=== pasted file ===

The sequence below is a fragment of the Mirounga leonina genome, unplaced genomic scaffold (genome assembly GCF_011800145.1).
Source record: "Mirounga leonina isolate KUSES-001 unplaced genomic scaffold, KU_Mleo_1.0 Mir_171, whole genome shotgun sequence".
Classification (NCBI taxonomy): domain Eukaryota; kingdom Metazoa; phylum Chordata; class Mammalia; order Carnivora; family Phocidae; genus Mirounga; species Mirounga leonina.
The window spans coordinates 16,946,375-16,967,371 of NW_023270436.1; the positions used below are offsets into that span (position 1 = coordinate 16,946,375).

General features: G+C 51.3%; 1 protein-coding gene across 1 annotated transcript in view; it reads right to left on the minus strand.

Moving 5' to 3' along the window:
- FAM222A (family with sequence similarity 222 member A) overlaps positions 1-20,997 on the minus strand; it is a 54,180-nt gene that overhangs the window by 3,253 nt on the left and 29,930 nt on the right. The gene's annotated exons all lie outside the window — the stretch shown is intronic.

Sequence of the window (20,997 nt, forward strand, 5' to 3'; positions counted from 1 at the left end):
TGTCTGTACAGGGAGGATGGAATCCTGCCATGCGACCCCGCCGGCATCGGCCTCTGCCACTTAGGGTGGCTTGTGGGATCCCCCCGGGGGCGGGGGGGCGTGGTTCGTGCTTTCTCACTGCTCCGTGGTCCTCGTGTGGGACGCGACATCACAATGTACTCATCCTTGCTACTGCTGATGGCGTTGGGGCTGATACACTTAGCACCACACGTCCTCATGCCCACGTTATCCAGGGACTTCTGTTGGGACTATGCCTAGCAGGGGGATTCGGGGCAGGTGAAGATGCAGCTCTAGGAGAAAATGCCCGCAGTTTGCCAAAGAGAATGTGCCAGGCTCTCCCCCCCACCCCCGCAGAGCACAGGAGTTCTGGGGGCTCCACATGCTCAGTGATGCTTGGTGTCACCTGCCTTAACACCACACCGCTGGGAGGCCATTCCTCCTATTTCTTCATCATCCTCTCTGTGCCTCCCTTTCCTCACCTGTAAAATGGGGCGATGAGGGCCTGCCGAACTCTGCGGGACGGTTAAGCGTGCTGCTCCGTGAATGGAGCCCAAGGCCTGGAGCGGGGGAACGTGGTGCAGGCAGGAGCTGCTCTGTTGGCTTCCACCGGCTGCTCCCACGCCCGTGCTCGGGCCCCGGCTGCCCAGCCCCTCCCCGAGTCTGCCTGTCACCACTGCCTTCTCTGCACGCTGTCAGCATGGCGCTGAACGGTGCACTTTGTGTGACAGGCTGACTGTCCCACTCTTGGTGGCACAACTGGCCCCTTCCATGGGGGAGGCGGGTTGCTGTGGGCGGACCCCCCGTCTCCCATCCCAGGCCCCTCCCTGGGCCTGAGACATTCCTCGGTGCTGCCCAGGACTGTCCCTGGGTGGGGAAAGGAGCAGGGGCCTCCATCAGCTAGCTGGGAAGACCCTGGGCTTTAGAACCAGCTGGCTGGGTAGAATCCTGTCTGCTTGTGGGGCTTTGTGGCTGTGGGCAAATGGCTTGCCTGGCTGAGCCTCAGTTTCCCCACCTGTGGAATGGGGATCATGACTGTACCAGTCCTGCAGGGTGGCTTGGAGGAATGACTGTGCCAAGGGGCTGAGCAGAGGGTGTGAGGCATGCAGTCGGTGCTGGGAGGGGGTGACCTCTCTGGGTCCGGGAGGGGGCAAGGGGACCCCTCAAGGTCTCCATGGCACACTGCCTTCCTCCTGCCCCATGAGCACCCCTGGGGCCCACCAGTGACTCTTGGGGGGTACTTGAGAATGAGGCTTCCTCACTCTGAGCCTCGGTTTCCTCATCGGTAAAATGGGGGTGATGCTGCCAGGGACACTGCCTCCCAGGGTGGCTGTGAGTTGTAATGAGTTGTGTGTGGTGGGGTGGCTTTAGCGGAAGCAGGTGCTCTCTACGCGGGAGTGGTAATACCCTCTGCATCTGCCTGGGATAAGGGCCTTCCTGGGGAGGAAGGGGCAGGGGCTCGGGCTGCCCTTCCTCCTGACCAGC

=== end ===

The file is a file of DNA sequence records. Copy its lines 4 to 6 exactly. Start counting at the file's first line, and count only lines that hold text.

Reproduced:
The window spans coordinates 16,946,375-16,967,371 of NW_023270436.1; the positions used below are offsets into that span (position 1 = coordinate 16,946,375).

General features: G+C 51.3%; 1 protein-coding gene across 1 annotated transcript in view; it reads right to left on the minus strand.

Moving 5' to 3' along the window: